Opera’s usage of VR technology began during the mid-2010s, when this technology was becoming both unavoidable and accessible to the general public. Consonant with the growing involvement of new technology in opera was also the usage of 360-degree video filming, seen in projects like Gran Teatre del Liceu’s “Roméo et Juliette” during their 2017/2018 season. Later, in the wake of the 2019 pandemic, filmed and digital opera and opera projects exploded in popularity. Some famous examples are the San Carlo Digital Opera House, and Opera Colorado’s 2021 digital programming. In the last couple of years, projects like the Opera Beyond Project (2020-) and houses like the Vienna State Opera have become vanguards in demonstrating just how versatile technologically-mediated opera can be and what it can do for the world of opera. Ulster Touring Opera have also taken virtual reality in stride and are creating wonderful things with this new tool.
Just A Few Examples
One of the most recognizable implementations of VR in recent opera projects is the 15-minute collaborative project entitled “Current Rising,” premiered by the Royal Opera House. Directed by Netia Jones, the VR-based opera explored in virtual space how an opera actually comes together. But this is by no means the first opera project of its kind. Earlier projects such as “Half Life VR” (2018) by the Royal Swedish Opera, and Welsh National Opera’s “Madame Butterfly” and “The Magic Flute” (2017), were true pioneers in the field.
Following the pandemic, opera companies have quickly adapted to this strange new world of VR-based opera. Another well-known and lauded opera was “Out of the Ordinary” by Irish composer Finola Merivale. An ongoing project with the Irish National Opera, as a part of the larger European project called TRACTION, the opera used both 360-degree filming, digital soundscapes, and headsets to simulate imaginative worlds. In the immediate future, Deutsche Oper am Rhein’s 2023 production of Erich W. Korngold’s opera “Die Tote Stadt” will have its VR premiere at the Düsseldorf Opera House. Meanwhile, Verdi’s beloved classic “La Traviata” will undergo a VR transformation as part of the Opera Lirica di Roma’s 2023/2024 programming. Finally, Puccini’s “Tosca” has become an immersive experience thanks to the work of UK virtual reality theater group Relative Motion and their 360-degree filming.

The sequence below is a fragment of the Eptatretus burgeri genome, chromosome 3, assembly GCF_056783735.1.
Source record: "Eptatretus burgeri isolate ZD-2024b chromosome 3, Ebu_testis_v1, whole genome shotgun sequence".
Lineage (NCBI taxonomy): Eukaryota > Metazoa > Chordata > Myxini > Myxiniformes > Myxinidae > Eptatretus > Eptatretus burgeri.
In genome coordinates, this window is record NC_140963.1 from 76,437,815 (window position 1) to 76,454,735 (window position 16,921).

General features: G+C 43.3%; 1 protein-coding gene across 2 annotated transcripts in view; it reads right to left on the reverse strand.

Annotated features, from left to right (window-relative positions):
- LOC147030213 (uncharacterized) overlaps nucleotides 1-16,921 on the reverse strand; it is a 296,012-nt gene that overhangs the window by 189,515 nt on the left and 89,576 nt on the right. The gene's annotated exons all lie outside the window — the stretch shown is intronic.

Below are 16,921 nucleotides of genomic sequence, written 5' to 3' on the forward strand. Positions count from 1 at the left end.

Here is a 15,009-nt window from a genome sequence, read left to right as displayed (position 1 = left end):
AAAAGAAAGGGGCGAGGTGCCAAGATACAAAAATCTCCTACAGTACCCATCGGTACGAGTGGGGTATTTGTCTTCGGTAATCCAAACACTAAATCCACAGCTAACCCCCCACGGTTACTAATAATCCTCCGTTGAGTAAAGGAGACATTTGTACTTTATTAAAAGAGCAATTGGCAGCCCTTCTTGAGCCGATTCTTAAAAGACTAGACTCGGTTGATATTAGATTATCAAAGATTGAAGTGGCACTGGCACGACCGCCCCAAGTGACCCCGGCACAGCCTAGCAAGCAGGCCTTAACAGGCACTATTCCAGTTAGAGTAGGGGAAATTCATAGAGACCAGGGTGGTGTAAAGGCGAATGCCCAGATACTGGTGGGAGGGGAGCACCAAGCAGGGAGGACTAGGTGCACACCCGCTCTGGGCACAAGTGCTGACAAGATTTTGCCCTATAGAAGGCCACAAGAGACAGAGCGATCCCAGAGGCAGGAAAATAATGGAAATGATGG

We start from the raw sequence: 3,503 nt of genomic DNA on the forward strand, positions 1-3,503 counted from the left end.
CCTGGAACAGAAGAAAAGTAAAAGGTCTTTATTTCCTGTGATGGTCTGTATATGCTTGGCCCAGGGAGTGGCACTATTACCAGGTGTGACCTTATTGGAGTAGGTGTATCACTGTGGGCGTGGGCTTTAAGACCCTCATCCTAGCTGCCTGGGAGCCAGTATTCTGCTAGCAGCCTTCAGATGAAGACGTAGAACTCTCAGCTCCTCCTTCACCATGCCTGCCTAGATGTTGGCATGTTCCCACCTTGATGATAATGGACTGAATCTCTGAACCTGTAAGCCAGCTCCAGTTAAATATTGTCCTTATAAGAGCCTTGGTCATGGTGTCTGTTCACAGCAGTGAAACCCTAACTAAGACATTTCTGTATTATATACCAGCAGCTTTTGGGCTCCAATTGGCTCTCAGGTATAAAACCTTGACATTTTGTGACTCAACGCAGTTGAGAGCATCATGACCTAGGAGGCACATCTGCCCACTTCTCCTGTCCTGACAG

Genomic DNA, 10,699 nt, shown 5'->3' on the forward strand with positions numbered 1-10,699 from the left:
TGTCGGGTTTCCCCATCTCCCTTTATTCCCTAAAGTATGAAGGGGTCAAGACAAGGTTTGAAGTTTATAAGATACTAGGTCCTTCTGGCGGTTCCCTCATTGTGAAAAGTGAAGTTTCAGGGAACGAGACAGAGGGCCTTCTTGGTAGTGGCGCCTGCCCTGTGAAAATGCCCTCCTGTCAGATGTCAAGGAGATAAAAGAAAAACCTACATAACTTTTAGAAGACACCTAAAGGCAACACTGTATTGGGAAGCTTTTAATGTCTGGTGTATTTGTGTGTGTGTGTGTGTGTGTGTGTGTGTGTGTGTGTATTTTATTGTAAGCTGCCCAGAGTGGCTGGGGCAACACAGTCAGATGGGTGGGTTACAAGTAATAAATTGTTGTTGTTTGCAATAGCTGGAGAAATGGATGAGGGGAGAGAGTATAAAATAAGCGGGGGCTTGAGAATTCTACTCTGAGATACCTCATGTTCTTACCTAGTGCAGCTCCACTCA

As one reviewer succinctly put it, the possibility that the ‘opera’ element of these projects will ultimately become a soundtrack rather than a total experience is a very-real concern. But as the utilization and expression of virtual reality becomes increasingly imaginative, the ways in which the tech world will change the course of operatic theater will be as equally imaginative.
As an opportunity for the democratization of opera, VR is opening a host of strange new worlds for the opera community. What the future holds for opera is as bright as it is unknown!